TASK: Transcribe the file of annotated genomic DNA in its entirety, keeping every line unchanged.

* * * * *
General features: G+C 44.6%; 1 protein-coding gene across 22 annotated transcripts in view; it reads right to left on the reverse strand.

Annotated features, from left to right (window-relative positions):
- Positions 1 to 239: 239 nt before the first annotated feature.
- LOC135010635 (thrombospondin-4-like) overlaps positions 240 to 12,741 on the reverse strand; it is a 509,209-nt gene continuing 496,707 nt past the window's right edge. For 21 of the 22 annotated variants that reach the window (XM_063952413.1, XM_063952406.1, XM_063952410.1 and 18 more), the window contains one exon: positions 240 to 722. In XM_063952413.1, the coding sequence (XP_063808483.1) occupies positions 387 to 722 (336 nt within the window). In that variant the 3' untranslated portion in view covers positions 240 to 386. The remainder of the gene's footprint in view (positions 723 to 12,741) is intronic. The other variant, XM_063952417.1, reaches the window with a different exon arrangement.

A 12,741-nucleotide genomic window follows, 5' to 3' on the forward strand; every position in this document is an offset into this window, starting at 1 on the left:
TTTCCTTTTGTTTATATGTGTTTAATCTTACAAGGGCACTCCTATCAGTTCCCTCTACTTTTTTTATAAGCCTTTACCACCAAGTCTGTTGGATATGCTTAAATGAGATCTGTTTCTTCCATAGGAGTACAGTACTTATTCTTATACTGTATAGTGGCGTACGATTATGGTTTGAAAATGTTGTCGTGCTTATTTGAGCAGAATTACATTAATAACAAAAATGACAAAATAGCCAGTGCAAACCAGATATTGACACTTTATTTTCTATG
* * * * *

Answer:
General features: G+C 44.6%; 1 protein-coding gene across 22 annotated transcripts in view; it reads right to left on the reverse strand.

Annotated features, from left to right (window-relative positions):
- Positions 1 to 239: 239 nt before the first annotated feature.
- LOC135010635 (thrombospondin-4-like) overlaps positions 240 to 12,741 on the reverse strand; it is a 509,209-nt gene continuing 496,707 nt past the window's right edge. For 21 of the 22 annotated variants that reach the window (XM_063952413.1, XM_063952406.1, XM_063952410.1 and 18 more), the window contains one exon: positions 240 to 722. In XM_063952413.1, the coding sequence (XP_063808483.1) occupies positions 387 to 722 (336 nt within the window). In that variant the 3' untranslated portion in view covers positions 240 to 386. The remainder of the gene's footprint in view (positions 723 to 12,741) is intronic. The other variant, XM_063952417.1, reaches the window with a different exon arrangement.

A 12,741-nucleotide genomic window follows, 5' to 3' on the forward strand; every position in this document is an offset into this window, starting at 1 on the left:
TTTCCTTTTGTTTATATGTGTTTAATCTTACAAGGGCACTCCTATCAGTTCCCTCTACTTTTTTTATAAGCCTTTACCACCAAGTCTGTTGGATATGCTTAAATGAGATCTGTTTCTTCCATAGGAGTACAGTACTTATTCTTATACTGTATAGTGGCGTACGATTATGGTTTGAAAATGTTGTCGTGCTTATTTGAGCAGAATTACATTAATAACAAAAATGACAAAATAGCCAGTGCAAACCAGATATTGACACTTTATTTTCTATG